Australia had its hottest day on record Dec. 17, with a nationally averaged temperature of 105.6 degrees (40.9), according to the country’s Bureau of Meteorology. This beats the old record of 104.5 degrees (40.3 Celsius) on Jan. 7, 2013.

However, it’s a record that may not stand for long — perhaps for just 24 hours, as forecasters anticipate it could be broken both Wednesday and Thursday eastern time, as a searing, early-season heat wave roasts the country.

“This hot air mass is so extensive that preliminary figures show that yesterday was the hottest day on record in Australia,” said BOM meteorologist Diana Eadie.

It’s highly unusual for a national temperature record to be broken, but to be broken on two to three straight days is even more rare.

Numerous locations in inland Australia exceeded 115 degrees (44.8 Celsius) on Dec. 17, with even higher temperatures expected Wednesday. The hottest temperature ever recorded in Australia, which was 123 degrees (50.6 Celsius), set on Jan. 2, 1960, in Oodnadatta, may be in jeopardy during this event.

The heat is combining with drought conditions and burning wildfires to lead to severe to “extreme” fire danger in parts of Victoria, South Australia and New South Wales on Thursday local time. The extreme fire danger warning includes metropolitan Sydney, where the heat is ramping up.

The heat is forecast to peak Friday in Adelaide, where the forecast high temperature is 113 degrees (45 Celsius), as well as Melbourne, which is predicted to reach 109 degrees (43 Celsius).

The BOM is also forecasting that many locations will break monthly records for the hottest temperatures in December. In fact, some places in New South Wales could see their hottest temperature on record for any time of the year, particularly Saturday, according to BOM meteorologist Blair Trewin.

  • Perth, in Western Australia, has already broken its all-time December record for the number of consecutive days (three) reaching or exceeding 104 degrees (40 Celsius).
  • In Adelaide, the forecast calls for four straight days (through Friday) with high temperatures of 104 degrees or higher, according to BOM meteorologist Sarah Scully.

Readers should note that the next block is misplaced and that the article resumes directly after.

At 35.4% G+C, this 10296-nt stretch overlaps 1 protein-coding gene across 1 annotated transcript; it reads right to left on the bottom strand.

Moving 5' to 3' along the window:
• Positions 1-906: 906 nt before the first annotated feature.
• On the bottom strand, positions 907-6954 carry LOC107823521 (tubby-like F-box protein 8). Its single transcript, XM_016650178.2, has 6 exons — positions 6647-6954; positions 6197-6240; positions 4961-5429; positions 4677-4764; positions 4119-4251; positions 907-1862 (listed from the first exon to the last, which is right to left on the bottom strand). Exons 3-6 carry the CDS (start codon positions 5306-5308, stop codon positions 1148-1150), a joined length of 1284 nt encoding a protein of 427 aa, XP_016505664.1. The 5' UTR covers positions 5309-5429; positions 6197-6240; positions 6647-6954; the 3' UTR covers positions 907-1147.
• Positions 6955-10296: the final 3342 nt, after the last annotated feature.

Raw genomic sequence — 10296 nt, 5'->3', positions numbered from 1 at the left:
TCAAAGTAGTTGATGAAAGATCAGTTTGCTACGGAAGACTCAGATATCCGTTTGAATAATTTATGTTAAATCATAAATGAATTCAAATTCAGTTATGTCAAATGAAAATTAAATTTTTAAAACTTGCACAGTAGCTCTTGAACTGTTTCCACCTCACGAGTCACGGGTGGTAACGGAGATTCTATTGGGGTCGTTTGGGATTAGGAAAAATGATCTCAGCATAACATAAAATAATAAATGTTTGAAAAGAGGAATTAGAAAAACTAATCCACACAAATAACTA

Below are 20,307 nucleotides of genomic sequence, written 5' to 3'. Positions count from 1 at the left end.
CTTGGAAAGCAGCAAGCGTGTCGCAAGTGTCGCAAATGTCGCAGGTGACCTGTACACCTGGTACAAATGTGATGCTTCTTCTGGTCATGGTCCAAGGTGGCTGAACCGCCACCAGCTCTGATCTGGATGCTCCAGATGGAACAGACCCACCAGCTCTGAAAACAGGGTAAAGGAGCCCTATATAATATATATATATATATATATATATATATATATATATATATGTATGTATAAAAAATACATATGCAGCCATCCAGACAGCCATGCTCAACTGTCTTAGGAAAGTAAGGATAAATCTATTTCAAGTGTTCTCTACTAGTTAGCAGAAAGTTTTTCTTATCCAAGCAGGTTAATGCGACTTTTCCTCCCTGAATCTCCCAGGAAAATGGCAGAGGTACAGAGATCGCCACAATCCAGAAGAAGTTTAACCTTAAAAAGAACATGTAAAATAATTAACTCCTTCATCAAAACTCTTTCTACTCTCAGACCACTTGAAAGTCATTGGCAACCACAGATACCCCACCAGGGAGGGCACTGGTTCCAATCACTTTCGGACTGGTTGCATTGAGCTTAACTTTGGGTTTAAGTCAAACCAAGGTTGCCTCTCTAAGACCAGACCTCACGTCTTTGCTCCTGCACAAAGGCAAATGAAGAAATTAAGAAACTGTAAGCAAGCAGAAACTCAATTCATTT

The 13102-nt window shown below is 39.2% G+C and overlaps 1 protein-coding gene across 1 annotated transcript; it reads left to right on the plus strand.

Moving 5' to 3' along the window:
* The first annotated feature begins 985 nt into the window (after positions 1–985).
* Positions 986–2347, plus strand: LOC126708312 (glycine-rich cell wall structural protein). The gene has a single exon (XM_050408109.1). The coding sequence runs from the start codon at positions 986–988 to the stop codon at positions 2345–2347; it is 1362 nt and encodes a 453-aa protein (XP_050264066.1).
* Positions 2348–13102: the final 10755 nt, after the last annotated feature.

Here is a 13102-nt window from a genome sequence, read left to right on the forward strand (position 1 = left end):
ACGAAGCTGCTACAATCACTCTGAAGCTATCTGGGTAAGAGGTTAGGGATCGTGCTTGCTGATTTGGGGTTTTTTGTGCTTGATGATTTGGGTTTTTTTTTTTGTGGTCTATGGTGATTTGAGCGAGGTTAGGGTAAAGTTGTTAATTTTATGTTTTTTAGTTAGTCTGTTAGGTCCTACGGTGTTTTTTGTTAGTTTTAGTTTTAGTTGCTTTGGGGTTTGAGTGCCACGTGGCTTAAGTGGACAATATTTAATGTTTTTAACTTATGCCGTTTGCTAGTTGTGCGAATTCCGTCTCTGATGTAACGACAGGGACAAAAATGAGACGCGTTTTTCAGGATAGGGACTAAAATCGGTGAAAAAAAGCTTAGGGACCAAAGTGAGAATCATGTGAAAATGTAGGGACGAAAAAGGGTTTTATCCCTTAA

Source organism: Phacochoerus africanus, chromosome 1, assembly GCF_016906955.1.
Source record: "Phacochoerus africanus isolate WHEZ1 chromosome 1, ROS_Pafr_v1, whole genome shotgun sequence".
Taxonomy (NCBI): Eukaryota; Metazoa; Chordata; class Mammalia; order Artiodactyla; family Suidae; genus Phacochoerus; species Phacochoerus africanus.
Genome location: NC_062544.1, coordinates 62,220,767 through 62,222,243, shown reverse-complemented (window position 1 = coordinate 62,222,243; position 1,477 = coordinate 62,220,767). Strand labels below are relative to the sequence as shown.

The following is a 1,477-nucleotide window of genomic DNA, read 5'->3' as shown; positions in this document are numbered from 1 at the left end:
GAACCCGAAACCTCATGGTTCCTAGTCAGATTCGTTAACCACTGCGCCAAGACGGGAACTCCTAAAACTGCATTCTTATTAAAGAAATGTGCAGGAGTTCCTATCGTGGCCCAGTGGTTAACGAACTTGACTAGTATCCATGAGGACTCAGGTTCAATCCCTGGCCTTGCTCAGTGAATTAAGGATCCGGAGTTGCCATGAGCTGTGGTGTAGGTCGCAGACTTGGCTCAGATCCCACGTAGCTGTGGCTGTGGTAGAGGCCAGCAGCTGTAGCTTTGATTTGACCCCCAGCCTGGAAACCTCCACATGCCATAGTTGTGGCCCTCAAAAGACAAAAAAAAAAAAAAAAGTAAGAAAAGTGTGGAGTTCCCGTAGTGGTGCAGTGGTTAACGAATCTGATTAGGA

In New South Wales, which has been the state hit hardest with bush fires, parts of Sydney could reach 104 degrees amid smoky conditions Thursday, before temperatures retreat over the weekend.

In general, temperatures have been running between about 18 to 30 degrees above average in parts of the country, according to the BOM.

“Smoke will become a significant issue for populated areas in New South Wales and the Australian Capital Territory,” Eadie said. “This will combine with severe to extreme heat wave conditions to have a large impact on people’s health.”

Extreme heat is the number one weather-related killer in Australia, and smoke from ongoing bush fires has occasionally been so thick that visibility has deteriorated to below one mile in Sydney. Bush fire smoke can worsen asthma and other respiratory conditions, aggravate heart problems, and pose risks for the young and elderly alike.

Climate studies have shown clear and causal links between bush fires — as well as wildfires in the United States — and long-term global warming. Climate change helps escalate fire risks by drying out vegetation and making it more flammable, among other effects.

According to a new BOM report on the 2019 bush fires, spring 2019 brought the highest fire weather danger on record in Australia, as measured by the Forest Fire Danger Index, with “record high values observed in areas of all states and territories.”

Long-term climate trends in Australia show clear warming and an increase in extreme heat events. Last summer, for example, was the country’s hottest on record, and the meteorology bureau found that climate change exacerbated extreme heat events as well as droughts during the year.

Australia has warmed by just over 1.8 degrees (1 Celsius) since 1910, with most of the warming occurring since 1950. The BOM has found an increase in the frequency of extreme heat events and severity of drought conditions during this period, as well.

Nine of Australia’s top 10 warmest years on record have occurred since 2005, and 2019 is likely to join that list. Globally, 2019 is virtually assured to be the second-warmest year on record, according to NASA and the National Oceanic and Atmospheric Administration.

Australia is one of the most vulnerable major industrialized countries to climate change, particularly when it comes to extreme heat and drought conditions. However, the country is also a major exporter of coal, a greenhouse-gas-intensive energy source.

The heat and bush fires this spring and summer have put pressure on the pro-business and pro-coal Liberal government of Prime Minister Scott Morrison to take more aggressive climate action.